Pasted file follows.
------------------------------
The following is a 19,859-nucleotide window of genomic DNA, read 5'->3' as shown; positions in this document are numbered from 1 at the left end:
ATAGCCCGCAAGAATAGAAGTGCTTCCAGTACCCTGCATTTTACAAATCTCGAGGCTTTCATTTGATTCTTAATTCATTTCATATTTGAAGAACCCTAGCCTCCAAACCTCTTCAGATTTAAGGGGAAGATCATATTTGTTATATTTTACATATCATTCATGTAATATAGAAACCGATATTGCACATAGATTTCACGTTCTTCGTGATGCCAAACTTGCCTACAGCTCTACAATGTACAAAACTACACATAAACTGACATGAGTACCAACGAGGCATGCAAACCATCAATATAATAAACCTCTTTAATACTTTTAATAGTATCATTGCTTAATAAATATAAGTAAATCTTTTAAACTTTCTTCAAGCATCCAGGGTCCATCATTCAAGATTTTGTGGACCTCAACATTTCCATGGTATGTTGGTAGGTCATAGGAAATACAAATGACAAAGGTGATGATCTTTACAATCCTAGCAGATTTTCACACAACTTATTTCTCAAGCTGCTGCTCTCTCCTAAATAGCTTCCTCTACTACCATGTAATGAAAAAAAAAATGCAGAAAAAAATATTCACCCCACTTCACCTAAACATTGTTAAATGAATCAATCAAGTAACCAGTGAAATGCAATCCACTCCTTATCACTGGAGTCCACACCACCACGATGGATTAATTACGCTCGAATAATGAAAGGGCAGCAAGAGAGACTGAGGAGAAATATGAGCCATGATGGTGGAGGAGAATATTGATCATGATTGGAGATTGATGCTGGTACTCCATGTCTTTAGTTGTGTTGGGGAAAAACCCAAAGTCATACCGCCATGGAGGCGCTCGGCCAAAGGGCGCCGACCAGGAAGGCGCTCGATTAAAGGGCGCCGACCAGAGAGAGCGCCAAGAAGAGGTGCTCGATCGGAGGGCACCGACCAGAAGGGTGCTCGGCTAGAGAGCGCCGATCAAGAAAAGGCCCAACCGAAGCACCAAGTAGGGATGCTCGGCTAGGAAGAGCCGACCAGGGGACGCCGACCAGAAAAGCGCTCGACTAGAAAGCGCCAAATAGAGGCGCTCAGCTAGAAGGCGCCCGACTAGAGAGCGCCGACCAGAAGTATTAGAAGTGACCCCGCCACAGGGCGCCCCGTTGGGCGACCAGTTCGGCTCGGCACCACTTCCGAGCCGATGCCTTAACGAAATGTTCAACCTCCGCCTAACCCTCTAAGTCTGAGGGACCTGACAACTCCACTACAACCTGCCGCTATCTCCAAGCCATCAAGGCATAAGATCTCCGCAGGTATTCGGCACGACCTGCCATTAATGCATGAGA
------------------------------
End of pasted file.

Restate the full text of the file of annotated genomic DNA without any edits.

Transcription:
The following is a 19,859-nucleotide window of genomic DNA, read 5'->3' as shown; positions in this document are numbered from 1 at the left end:
ATAGCCCGCAAGAATAGAAGTGCTTCCAGTACCCTGCATTTTACAAATCTCGAGGCTTTCATTTGATTCTTAATTCATTTCATATTTGAAGAACCCTAGCCTCCAAACCTCTTCAGATTTAAGGGGAAGATCATATTTGTTATATTTTACATATCATTCATGTAATATAGAAACCGATATTGCACATAGATTTCACGTTCTTCGTGATGCCAAACTTGCCTACAGCTCTACAATGTACAAAACTACACATAAACTGACATGAGTACCAACGAGGCATGCAAACCATCAATATAATAAACCTCTTTAATACTTTTAATAGTATCATTGCTTAATAAATATAAGTAAATCTTTTAAACTTTCTTCAAGCATCCAGGGTCCATCATTCAAGATTTTGTGGACCTCAACATTTCCATGGTATGTTGGTAGGTCATAGGAAATACAAATGACAAAGGTGATGATCTTTACAATCCTAGCAGATTTTCACACAACTTATTTCTCAAGCTGCTGCTCTCTCCTAAATAGCTTCCTCTACTACCATGTAATGAAAAAAAAAATGCAGAAAAAAATATTCACCCCACTTCACCTAAACATTGTTAAATGAATCAATCAAGTAACCAGTGAAATGCAATCCACTCCTTATCACTGGAGTCCACACCACCACGATGGATTAATTACGCTCGAATAATGAAAGGGCAGCAAGAGAGACTGAGGAGAAATATGAGCCATGATGGTGGAGGAGAATATTGATCATGATTGGAGATTGATGCTGGTACTCCATGTCTTTAGTTGTGTTGGGGAAAAACCCAAAGTCATACCGCCATGGAGGCGCTCGGCCAAAGGGCGCCGACCAGGAAGGCGCTCGATTAAAGGGCGCCGACCAGAGAGAGCGCCAAGAAGAGGTGCTCGATCGGAGGGCACCGACCAGAAGGGTGCTCGGCTAGAGAGCGCCGATCAAGAAAAGGCCCAACCGAAGCACCAAGTAGGGATGCTCGGCTAGGAAGAGCCGACCAGGGGACGCCGACCAGAAAAGCGCTCGACTAGAAAGCGCCAAATAGAGGCGCTCAGCTAGAAGGCGCCCGACTAGAGAGCGCCGACCAGAAGTATTAGAAGTGACCCCGCCACAGGGCGCCCCGTTGGGCGACCAGTTCGGCTCGGCACCACTTCCGAGCCGATGCCTTAACGAAATGTTCAACCTCCGCCTAACCCTCTAAGTCTGAGGGACCTGACAACTCCACTACAACCTGCCGCTATCTCCAAGCCATCAAGGCATAAGATCTCCGCAGGTATTCGGCACGACCTGCCATTAATGCATGAGA